What advice should brokers give clients in today's high-rate environment?

Past challenging markets can serve as a guide, suggests prominent industry VP

What advice should brokers give clients in today's high-rate environment?

Canadian borrowers continue to navigate a challenging and often stressful mortgage environment – but brokers can draw on the experience of past markets to help guide their clients through tough times.

That’s according to Susan Thomas (pictured), executive vice president of network development at M3 Elite, who told Canadian Mortgage Professional that lessons learned during times of high interest rates in the past could prove an invaluable asset to mortgage advisors in the current market.

While soaring interest rates over the last 20 months have squeezed the budgets of scores of borrowers and homeowners across the country, today’s higher rates are far from unprecedented.

Thomas, an industry veteran of more than 35 years, told CMP she recalled sitting with clients in 1994 and urging them to lock in a five-year mortgage at around 7.5%, then viewed as an extremely low rate.

Dealing with prolonged high-rate environments brought many lessons brokers can draw upon at present – not least the value of making sure clients understand amortization tables and different options.

“We haven’t seen interest rates like this for a long time and, while the house-to-income ratio is very different today, some of the fundamental advice is still the same,” Thomas said. “To review that advice may be helpful for industry professionals who are not used to having discussions with clients around higher rates and affordability.”

How brokers can help borrowers navigate the current market

In that high-rate environment, one of the best places to start is amortization, Thomas said – particularly because when higher rates prevail, small changes to payments have a much bigger impact over time.

She gave the example of a five-year term at 2.89% on a $500,000 mortgage and 25-year amortization, on which the borrower would save $24,000 over the life of the mortgage if nothing else changes by switching to biweekly accelerated payments.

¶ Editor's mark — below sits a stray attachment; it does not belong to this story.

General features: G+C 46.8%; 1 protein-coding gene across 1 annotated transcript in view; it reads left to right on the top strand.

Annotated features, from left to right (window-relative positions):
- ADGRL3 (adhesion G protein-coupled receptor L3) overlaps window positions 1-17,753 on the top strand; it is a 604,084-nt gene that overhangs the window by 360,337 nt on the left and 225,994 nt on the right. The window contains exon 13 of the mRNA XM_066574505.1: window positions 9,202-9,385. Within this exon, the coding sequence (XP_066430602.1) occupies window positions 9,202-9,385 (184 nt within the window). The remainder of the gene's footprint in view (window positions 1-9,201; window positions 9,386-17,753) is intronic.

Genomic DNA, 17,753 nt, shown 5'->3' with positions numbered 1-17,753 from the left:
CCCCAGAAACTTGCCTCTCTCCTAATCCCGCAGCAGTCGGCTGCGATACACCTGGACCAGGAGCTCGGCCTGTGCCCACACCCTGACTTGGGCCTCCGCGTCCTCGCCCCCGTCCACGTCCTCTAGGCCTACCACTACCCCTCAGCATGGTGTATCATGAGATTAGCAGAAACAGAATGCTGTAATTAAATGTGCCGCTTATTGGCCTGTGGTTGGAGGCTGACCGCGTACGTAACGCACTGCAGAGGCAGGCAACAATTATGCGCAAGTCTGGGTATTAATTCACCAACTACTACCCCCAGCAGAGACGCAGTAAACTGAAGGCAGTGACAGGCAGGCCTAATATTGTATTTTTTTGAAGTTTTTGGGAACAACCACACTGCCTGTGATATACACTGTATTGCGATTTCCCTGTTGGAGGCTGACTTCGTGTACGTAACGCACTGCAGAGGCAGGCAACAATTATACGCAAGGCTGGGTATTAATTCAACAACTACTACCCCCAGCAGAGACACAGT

On the same mortgage with a 5.89% rate, that switch would save over $82,000 across the life of the loan, Thomas said, also allowing the client to pay the mortgage off early and give valuable time to finance retirement, upgrade to a larger home or buy a second property.

“People haven’t scrutinized the effects of doing biweekly accelerated payments right at the beginning of the mortgage in a while,” she said. “It is important, because so much more of your payment goes out to interest initially.

“For the example I just gave, it takes 10 years before the principal payments exceed the interest. It’s all front-end loaded. So even if it’s $20 a month, putting more down on your mortgage right away when the interest rate is higher is impactful.”

Cashflow remains a top concern of squeezed borrowers

As borrowing costs continue to surge, homeowners and prospective buyers are taking a close look at their cashflows in an effort to reduce unnecessary costs and peripheral expenses. Thomas highlighted the “phenomenal” tools available on the Canada.ca website including a comprehensive cashflow tool brokers can use to sit down and discuss cost reduction measures with their clients.

Meanwhile, with interest rates also higher on the other side of the balance sheet, there’s potential for brokers to explore opportunities with prospective future clients – for instance, young adults up to the age of 35, of whom 35.1% still live at home, according to StatCan.

“Have adult children who are living with parents do a cashflow analysis too,” she said. “Are they living at home rent-free? Can you try to mimic what it would be like to have mortgage payments?

“Could they save as much living at home and take advantage of some of the government incentives such as the First Home Savings Account and the Home Buyers’ Plan? There is great opportunity there for compound growth within those programs.”

Conveying that experience of working with turbulent markets in the past can set clients’ minds at ease, Thomas said, particularly when those customers are unaccustomed to that type of uncertainty.

“The other thing I hear is that people are panicking when their home isn’t selling in a couple of hours,” she said. “I remember working when 90 days on the market was pretty normal. Managing your clients’ emotion is important.”

While these are trying times for Canada’s mortgage market, Thomas emphasized the importance for brokers of staying the course and getting back to basics in order to set themselves apart as a trusted source of guidance and wisdom.

“Clients are scared right now, and frightened about the uncertainty,” she said. “So reassure them and say, ‘Yes, we’ve been here before. We will get through this. But it takes a plan, and I’m a professional to help you with that.’

“I think that goes a long way. I think one of our main jobs right now is to manage expectations, whether It's how long your house would be on the market if you’re selling it, how you know what’s going to happen if you increase your amortization, what’s going to happen when your mortgage comes up for renewal and all of a sudden your payment has doubled. It’s managing those expectations with people.”